Ecuador’s newly-elected President Rafael Correa has appealed to the international community to help raise half the amount of projected revenues resulting from oil extraction in one of the most biologically-rich tropical rainforests in the world in order to save it. The announcement is somewhat revolutionary in that an elected leader is openly promoting investment in protecting rainforests versus opening them up to endless exploitation. The projected amount to be raised, estimated at $350 million per year for ten years, would then be used to keep the oil in the ground and protect it forever.
Elected leaders around the world should follow Correa’s example, particularly because protecting this area is vital in what should be a global effort to curb climate change, preserve biological diversity, and respect the rights of Indigenous communities around the world. Nations that would otherwise benefit from oil exported from this region should share a sense of responsibility in helping Ecuador withstand pressure to exploit it. Furthermore, it should not be the sole responsibility of Ecuador to protect the Amazon for the rest of the world.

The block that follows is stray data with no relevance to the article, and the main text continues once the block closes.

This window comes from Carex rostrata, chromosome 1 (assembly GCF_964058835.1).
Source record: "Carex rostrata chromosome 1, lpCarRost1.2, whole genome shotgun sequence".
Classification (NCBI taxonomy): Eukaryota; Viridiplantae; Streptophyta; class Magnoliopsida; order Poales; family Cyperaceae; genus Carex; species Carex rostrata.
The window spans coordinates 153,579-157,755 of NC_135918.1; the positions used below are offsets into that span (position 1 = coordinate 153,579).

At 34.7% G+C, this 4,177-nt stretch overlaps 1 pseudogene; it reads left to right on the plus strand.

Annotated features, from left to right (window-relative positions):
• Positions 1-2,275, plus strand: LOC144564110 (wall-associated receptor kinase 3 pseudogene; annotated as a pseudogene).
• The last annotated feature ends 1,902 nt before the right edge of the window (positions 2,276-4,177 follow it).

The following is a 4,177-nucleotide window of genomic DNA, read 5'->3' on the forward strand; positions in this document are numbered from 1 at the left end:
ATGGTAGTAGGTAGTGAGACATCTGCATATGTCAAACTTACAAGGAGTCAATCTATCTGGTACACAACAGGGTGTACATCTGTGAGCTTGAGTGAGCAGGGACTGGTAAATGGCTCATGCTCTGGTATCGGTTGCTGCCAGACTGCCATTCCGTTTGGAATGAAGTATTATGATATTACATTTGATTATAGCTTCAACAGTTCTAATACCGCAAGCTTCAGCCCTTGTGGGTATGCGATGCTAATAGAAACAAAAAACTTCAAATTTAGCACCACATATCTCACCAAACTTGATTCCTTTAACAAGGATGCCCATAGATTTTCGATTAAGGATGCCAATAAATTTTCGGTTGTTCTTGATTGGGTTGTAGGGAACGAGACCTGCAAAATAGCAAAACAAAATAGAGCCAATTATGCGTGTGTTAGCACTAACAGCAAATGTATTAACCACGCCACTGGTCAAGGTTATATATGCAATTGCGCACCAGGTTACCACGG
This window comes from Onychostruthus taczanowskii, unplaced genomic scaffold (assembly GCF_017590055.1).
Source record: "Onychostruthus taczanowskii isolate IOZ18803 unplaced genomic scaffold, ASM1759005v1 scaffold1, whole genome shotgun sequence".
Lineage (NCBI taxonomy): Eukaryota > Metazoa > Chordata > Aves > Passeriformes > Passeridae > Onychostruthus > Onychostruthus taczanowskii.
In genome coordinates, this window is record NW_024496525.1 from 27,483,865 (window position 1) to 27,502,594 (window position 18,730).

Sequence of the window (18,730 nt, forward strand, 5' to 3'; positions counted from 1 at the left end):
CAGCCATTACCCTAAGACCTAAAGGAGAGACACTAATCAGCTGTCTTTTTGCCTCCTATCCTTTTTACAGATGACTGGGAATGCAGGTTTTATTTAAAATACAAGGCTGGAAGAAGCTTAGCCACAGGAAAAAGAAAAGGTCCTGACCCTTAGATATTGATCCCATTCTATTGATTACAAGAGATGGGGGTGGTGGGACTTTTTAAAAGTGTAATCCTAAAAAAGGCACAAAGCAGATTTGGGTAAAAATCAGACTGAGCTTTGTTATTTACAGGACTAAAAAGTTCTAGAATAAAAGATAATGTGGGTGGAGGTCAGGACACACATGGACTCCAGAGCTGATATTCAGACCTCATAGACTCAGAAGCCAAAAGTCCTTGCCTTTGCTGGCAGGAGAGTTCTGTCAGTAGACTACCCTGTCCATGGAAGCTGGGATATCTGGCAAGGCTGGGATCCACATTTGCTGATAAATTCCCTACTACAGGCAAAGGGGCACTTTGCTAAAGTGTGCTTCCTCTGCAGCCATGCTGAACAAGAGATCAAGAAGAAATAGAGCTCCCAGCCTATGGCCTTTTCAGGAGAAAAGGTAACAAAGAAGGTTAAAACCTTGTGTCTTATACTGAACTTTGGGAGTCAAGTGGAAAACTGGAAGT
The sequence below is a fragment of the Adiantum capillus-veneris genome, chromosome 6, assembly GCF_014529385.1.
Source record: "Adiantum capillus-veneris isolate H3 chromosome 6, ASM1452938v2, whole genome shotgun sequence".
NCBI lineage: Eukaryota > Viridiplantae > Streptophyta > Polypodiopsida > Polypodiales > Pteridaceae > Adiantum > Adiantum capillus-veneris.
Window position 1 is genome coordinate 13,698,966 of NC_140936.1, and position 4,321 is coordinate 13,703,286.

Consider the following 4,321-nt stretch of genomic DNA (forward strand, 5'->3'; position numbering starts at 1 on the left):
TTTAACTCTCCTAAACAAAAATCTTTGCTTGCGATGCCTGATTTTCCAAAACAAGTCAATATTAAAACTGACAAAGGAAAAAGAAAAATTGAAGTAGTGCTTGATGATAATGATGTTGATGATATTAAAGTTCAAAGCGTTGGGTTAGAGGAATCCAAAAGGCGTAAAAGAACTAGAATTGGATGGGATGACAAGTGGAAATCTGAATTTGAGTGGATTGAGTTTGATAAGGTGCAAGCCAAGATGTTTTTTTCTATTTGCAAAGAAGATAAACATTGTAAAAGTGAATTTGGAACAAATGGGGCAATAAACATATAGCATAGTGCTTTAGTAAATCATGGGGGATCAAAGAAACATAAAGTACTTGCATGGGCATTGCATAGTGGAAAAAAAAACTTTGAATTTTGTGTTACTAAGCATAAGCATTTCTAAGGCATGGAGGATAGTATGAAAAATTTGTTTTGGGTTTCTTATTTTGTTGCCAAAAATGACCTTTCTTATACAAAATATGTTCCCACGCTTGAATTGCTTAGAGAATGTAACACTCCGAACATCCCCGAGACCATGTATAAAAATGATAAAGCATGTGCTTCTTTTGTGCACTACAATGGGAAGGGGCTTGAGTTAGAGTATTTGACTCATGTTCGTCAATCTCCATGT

And there are other costs that should be taken very seriously, particularly for the foreign oil companies preparing to bid for the 930 million barrels estimated to be under the ground. The area – known as the ITT (Ishpingo-Tiputini-Tambococha) block, is located within Yasuni National Park, home to Indigenous communities living in deep isolation from the outside world. Oil exploration would severely damage their cultural heritage, contaminate their land, and expose them to numerous health hazards and diseases. Oil drilling has already left a toxic legacy in surrounding areas and the costs to Ecuador and its people have been staggering.
Just ask Chevron, who in the coming year may be forced to pay damages upwards of $6 billion dollars resulting from a class-action lawsuit by 30,000 plaintiffs in Ecuador demanding environmental remediation after years of wreckless oil pollution. And that figure does not include the millions of dollars already spent defending the case, let alone the human cost to the victims.
Somehow $350 million a year for 10 years doesn’t seem like too much to ask.
Read the full article in The Christian Science Monitor here.